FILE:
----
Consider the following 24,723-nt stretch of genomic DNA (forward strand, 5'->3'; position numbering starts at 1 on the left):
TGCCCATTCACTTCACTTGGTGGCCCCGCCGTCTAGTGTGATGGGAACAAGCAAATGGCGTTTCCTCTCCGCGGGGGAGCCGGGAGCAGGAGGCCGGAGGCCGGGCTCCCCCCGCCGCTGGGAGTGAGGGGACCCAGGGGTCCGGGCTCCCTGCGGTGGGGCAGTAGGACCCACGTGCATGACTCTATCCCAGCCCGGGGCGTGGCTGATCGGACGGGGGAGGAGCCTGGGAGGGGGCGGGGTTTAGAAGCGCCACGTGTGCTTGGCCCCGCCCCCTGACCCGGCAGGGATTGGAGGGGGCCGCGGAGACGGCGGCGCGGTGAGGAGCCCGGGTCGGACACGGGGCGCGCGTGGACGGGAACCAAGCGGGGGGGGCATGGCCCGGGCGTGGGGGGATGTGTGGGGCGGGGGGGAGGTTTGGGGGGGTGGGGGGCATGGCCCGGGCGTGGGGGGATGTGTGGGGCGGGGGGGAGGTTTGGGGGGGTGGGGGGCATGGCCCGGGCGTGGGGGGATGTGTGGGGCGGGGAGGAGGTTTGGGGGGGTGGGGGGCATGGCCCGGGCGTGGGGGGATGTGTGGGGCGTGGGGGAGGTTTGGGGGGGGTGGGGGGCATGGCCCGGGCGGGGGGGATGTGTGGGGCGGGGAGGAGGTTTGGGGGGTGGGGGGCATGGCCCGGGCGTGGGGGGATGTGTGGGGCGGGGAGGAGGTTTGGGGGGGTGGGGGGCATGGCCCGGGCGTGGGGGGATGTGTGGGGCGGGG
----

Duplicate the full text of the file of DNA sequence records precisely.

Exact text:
Consider the following 24,723-nt stretch of genomic DNA (forward strand, 5'->3'; position numbering starts at 1 on the left):
TGCCCATTCACTTCACTTGGTGGCCCCGCCGTCTAGTGTGATGGGAACAAGCAAATGGCGTTTCCTCTCCGCGGGGGAGCCGGGAGCAGGAGGCCGGAGGCCGGGCTCCCCCCGCCGCTGGGAGTGAGGGGACCCAGGGGTCCGGGCTCCCTGCGGTGGGGCAGTAGGACCCACGTGCATGACTCTATCCCAGCCCGGGGCGTGGCTGATCGGACGGGGGAGGAGCCTGGGAGGGGGCGGGGTTTAGAAGCGCCACGTGTGCTTGGCCCCGCCCCCTGACCCGGCAGGGATTGGAGGGGGCCGCGGAGACGGCGGCGCGGTGAGGAGCCCGGGTCGGACACGGGGCGCGCGTGGACGGGAACCAAGCGGGGGGGGCATGGCCCGGGCGTGGGGGGATGTGTGGGGCGGGGGGGAGGTTTGGGGGGGTGGGGGGCATGGCCCGGGCGTGGGGGGATGTGTGGGGCGGGGGGGAGGTTTGGGGGGGTGGGGGGCATGGCCCGGGCGTGGGGGGATGTGTGGGGCGGGGAGGAGGTTTGGGGGGGTGGGGGGCATGGCCCGGGCGTGGGGGGATGTGTGGGGCGTGGGGGAGGTTTGGGGGGGGTGGGGGGCATGGCCCGGGCGGGGGGGATGTGTGGGGCGGGGAGGAGGTTTGGGGGGTGGGGGGCATGGCCCGGGCGTGGGGGGATGTGTGGGGCGGGGAGGAGGTTTGGGGGGGTGGGGGGCATGGCCCGGGCGTGGGGGGATGTGTGGGGCGGGG